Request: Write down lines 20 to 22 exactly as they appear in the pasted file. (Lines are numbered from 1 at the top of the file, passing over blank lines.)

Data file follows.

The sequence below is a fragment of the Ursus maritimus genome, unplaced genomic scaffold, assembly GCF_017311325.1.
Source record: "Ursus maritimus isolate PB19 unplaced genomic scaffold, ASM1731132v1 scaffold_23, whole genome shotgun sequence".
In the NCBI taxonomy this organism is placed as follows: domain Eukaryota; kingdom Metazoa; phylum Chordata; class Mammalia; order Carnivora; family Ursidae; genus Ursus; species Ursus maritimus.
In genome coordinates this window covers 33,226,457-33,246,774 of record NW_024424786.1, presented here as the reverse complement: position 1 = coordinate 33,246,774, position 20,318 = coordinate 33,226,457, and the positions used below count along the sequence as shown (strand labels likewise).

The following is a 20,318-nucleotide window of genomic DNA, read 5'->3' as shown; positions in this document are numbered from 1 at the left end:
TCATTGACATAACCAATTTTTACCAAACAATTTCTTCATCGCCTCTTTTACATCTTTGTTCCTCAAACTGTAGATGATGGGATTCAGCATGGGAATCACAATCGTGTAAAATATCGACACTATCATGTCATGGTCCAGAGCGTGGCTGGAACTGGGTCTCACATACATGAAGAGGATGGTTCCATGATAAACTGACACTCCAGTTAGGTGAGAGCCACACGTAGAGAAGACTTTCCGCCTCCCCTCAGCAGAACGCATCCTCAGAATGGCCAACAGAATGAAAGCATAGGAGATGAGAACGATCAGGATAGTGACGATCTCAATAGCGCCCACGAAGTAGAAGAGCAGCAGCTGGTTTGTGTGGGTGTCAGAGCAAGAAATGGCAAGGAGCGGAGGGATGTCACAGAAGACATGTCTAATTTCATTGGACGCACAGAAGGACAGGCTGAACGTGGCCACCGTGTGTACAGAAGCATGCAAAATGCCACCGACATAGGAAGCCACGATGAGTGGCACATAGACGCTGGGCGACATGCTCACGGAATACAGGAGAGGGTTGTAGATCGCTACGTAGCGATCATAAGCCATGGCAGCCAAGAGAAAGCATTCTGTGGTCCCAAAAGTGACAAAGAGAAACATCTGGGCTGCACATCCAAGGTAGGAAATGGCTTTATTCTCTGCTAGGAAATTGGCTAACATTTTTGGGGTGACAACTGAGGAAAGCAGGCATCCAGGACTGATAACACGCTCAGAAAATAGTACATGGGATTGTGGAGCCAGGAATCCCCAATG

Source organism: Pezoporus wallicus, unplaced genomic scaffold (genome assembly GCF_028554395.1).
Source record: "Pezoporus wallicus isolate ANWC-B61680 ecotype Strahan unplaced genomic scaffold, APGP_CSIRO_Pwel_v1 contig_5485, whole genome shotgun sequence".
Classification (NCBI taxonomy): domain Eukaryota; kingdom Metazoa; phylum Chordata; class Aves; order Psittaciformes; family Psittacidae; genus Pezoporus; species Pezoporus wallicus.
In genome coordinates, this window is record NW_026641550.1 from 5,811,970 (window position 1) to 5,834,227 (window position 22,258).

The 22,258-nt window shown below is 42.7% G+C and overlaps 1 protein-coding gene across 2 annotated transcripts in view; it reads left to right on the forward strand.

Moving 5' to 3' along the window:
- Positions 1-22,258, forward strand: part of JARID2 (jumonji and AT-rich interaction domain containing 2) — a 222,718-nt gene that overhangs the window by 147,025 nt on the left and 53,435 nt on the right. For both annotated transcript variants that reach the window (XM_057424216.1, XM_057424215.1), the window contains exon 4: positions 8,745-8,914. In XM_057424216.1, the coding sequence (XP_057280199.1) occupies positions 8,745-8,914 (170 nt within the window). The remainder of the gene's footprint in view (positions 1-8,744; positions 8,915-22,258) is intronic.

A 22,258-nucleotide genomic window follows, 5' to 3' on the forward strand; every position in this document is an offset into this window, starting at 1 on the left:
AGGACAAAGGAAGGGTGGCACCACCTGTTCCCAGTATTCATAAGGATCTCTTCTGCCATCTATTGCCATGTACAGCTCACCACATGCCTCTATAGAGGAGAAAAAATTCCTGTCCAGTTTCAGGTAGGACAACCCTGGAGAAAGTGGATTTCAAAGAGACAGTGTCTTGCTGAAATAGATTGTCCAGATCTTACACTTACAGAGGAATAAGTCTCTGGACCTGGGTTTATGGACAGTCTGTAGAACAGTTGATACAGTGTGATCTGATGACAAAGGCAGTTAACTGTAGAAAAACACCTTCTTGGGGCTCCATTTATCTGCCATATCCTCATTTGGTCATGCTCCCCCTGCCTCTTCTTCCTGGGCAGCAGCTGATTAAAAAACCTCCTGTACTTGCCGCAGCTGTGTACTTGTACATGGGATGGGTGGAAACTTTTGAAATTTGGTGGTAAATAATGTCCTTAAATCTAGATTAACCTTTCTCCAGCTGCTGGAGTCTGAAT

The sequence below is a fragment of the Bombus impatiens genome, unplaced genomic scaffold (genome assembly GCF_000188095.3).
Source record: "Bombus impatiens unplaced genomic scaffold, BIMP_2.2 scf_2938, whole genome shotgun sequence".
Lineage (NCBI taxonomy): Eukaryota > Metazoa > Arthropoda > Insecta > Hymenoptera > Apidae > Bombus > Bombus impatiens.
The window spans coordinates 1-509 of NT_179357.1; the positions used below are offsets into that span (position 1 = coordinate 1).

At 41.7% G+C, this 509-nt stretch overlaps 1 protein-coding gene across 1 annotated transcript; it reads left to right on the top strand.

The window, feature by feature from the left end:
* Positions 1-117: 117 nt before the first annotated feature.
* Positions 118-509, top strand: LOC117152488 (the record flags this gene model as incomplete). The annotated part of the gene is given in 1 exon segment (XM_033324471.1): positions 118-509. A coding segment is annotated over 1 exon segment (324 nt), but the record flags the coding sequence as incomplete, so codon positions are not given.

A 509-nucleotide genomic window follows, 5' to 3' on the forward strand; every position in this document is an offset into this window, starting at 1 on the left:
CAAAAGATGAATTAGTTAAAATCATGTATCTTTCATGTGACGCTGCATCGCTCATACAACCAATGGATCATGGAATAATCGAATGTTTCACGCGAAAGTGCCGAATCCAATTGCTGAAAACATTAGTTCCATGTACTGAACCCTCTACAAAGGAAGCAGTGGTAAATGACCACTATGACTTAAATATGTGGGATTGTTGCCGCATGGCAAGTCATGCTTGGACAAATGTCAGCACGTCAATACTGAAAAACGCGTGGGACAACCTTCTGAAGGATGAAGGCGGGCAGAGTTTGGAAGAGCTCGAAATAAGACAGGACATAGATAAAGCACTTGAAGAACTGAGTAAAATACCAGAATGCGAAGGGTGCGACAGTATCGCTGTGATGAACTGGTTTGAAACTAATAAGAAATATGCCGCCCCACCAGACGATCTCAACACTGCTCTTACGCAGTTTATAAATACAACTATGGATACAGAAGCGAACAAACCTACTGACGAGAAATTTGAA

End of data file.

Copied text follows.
At 41.7% G+C, this 509-nt stretch overlaps 1 protein-coding gene across 1 annotated transcript; it reads left to right on the top strand.

The window, feature by feature from the left end:
* Positions 1-117: 117 nt before the first annotated feature.